Hissène Habré’s release decision due to Covid-19 paired with the failure to pay reparations cause anger among his victims

On April 6th, a tribunal in Senegal has authorized the temporary release of Hissène Habré as a Covid-19 health measure. This decision occurs while victims of the Chadian dictator’s regime have yet to receive any reparations four years after his condemnation in 2016.

According to a Chadian inquiry commission, Habré’s dictatorship caused the death of 40 000 people between 1982 and 1990. Later on, at his trial in front of the Extraordinary African Chamber (EAC) he was convicted of crimes against humanity, war crimes and torture, including rape, sexual violence and sexual slavery. By an appeal judgment, he was sentenced to life in prison. The appellate court also awarded 125 million euros to 7396 identified victims. In a separate Chadian trial, twenty-one accomplices of the former President were convicted on brutality charges. The court ordered 114 million euros of compensation to the victims and more importantly the implementation of an effective reparation system.

A special African Union (AU) fiduciary fund was mandated in order to raise money, including looking for Habré’s assets and soliciting voluntary contributions, but victims are still waiting. Indeed, despite the UA’s 5 million dollars attribution, the fund has yet to be operational. Moreover, regarding the Chadian court decision, the government still has not fulfilled its obligations, even though it was supposed to be an equal contributor (along the convicts) of the millions ordered. But according to lawyers and victims, Habré and his henchmen have organized their own insolvability and may even have hidden their assets.

In response, victim’s lawyers submitted a complaint in 2017 to the African Commission on Human and People’s Rights (ACHPR) regarding the state’s failure to execute the sentence. Furthermore, earlier that year a United Nation’s working group had already expressed its concern over this non-fulfilment. In February 2020, a meeting was held between AU and Chad regarding the completion of the compensation fund and the need to accelerate the process. A conference should have been held in May but remained a dead letter due to the pandemic .

These concerns take place while the former President has been temporarily released. Indeed, a request from Habré’s lawyer argued that “prison is a place presenting real contamination risks” and due to his age, his client is particularly “vulnerable”. Hence the tribunal has ruled in favor of a 60 days release (renewable) in house arrest. According to him, Habré’s vulnerability as well as lack of space in his prison were valid reasons to authorize his release. Indeed, in order to fight against the actual pandemic, Senegalese authorities have decided to reduce the density in the country’s prisons. As said in the ruling, Habré occupying by himself a special area of six premises, his release would “automatically increase the prison’s accommodation capacity”, while his presence would “interfere with the fight against Covid-19”. In response to the victim’s worries, the Senegalese head of state Macky Sall, has ensured that this decision is not a hidden amnesty attempt. Thus, he specified that in accordance with the judge’s ruling, the former dictator will reintegrate the penitentiary establishment immediately after the pandemic. It is important to recall that Senegal has to respect its agreement with the African Union. According to the EAC Statute, Senegal is legally bound by the duration of the sentence, Habré being an international prisoner and not a local one. Therefore, in case of non-fulfilment, the State will engage its international responsibility.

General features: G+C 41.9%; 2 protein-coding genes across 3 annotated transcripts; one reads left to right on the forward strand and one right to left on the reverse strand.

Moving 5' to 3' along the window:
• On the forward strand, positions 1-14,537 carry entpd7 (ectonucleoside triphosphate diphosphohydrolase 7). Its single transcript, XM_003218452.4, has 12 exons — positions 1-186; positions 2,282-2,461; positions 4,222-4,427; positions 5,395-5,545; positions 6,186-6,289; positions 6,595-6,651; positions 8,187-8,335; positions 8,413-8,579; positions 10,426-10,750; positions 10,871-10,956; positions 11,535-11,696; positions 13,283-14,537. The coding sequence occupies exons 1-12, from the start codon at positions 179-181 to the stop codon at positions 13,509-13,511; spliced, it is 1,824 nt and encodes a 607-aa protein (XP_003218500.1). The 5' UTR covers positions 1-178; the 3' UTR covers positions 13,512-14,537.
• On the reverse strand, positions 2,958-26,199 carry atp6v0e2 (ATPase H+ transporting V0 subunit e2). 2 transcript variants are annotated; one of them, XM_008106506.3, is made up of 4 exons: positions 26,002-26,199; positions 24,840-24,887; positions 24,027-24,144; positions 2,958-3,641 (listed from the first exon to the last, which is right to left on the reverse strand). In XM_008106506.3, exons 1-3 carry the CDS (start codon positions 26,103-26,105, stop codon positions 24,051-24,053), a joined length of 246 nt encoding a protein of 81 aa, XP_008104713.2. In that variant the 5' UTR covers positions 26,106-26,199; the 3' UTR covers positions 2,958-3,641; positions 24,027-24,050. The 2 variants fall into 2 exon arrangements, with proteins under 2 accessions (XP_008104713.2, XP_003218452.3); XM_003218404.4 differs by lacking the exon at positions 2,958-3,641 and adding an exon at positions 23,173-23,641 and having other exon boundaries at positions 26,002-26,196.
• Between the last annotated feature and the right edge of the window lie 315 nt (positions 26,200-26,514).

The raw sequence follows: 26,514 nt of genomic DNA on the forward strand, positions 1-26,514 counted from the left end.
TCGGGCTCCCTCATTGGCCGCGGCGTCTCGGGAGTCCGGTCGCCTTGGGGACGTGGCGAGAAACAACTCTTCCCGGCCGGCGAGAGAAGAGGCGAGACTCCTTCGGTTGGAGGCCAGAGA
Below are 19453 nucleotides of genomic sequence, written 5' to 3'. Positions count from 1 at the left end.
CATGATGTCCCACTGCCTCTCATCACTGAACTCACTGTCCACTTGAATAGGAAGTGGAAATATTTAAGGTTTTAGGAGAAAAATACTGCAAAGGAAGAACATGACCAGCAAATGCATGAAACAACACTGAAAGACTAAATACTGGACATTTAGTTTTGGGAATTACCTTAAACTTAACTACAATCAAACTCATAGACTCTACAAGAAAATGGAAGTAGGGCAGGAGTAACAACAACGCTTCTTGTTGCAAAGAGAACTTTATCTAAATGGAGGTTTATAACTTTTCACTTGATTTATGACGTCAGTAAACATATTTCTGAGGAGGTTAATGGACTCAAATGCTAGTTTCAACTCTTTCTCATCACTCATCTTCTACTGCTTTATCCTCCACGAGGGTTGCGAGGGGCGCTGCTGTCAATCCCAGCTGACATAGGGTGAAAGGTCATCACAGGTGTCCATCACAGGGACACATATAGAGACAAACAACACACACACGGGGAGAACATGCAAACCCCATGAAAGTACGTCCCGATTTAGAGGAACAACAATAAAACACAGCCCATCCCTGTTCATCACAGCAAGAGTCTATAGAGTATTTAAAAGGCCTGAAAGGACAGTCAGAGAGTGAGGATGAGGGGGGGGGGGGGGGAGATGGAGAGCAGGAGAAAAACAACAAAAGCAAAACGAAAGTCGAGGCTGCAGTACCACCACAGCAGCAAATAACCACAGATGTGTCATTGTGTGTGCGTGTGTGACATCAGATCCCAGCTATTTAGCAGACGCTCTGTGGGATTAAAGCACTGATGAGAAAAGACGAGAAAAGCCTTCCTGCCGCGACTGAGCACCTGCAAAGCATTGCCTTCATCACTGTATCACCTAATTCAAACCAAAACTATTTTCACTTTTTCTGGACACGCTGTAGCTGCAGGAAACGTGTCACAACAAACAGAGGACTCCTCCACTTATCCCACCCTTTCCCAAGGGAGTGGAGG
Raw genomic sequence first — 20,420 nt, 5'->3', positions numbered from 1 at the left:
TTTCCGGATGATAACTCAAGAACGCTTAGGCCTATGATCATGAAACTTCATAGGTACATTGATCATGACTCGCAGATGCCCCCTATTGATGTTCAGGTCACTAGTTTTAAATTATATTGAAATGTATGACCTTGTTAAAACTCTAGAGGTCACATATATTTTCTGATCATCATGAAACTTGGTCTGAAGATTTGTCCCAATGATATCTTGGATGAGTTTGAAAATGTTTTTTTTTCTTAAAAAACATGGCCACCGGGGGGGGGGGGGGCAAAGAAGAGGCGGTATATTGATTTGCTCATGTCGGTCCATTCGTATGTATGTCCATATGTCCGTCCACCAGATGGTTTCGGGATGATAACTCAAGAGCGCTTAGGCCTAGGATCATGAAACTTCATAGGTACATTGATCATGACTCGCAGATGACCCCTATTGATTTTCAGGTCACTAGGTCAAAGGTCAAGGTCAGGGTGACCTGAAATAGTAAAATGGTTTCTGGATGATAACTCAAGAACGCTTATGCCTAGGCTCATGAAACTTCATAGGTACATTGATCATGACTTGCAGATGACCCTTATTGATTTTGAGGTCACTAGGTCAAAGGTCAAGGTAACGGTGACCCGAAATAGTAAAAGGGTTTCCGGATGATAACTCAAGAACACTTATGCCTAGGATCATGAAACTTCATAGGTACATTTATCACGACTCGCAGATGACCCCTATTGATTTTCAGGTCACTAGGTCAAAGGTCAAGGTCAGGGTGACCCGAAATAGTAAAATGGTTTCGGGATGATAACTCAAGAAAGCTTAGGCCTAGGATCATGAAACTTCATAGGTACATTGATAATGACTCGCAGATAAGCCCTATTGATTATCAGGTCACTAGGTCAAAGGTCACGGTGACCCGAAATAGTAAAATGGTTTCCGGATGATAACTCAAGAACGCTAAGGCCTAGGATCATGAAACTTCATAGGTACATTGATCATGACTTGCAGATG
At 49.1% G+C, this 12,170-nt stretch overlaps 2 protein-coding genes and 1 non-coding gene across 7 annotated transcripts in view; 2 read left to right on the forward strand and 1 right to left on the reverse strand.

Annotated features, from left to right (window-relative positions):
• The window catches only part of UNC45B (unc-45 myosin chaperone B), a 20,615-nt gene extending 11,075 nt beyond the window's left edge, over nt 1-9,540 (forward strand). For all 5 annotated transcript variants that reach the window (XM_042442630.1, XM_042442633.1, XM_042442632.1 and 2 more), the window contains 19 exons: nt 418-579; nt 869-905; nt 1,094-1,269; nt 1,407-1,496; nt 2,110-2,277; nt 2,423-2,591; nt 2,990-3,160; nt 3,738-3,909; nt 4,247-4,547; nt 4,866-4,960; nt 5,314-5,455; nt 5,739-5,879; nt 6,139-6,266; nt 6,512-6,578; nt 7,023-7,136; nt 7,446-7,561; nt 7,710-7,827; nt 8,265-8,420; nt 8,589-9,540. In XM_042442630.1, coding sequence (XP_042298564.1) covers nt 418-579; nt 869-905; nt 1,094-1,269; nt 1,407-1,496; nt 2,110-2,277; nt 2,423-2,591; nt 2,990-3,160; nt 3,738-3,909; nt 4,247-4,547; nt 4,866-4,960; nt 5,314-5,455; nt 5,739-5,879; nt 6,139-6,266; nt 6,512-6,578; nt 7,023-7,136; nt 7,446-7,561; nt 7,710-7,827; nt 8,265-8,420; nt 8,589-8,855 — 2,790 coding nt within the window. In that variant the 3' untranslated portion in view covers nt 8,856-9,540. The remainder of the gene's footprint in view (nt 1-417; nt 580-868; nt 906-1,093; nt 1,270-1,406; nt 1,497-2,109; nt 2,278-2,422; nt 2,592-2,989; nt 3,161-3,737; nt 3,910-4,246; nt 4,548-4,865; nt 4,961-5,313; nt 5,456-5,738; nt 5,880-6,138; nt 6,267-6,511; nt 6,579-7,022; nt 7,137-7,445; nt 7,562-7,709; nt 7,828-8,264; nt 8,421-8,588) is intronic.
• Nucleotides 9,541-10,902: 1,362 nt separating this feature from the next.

Hissène Habré’s case has been praised as the first use of universal competence on the African continent but also, as the first condemnation by an African court of a former African head of state regarding crimes against humanity. However, the actual situation challenges the place granted to the victims in these types of disputes. Activists report that a lot of victims are still suffering sequelae and many of them are living in precariousness. They also recall that the victims who have testified during the trial, overcoming their own shame and terror, deserve compensation and recognition. In accordance with the Resolution 60/147 adopted by the United Nations General Assembly an “adequate, effective and prompt reparation is intended to promote justice by redressing gross violations of international human rights law or serious violations of international humanitarian law”. In international human rights law, reparations have a significant place even when they are not pecuniary. On this basis, it is interesting to highlight that the Chadian State was also ordered to erect a memorial as well as a museum in the victim’s memory in a one-year deadline, but nothing has been done. Described as “a milestone for justice in Africa”, the suspicions of amnesty and the numerous pressures calling for Habré’s final release, added to the failure to implement an effective reparation system question the efficiency of these decisions.

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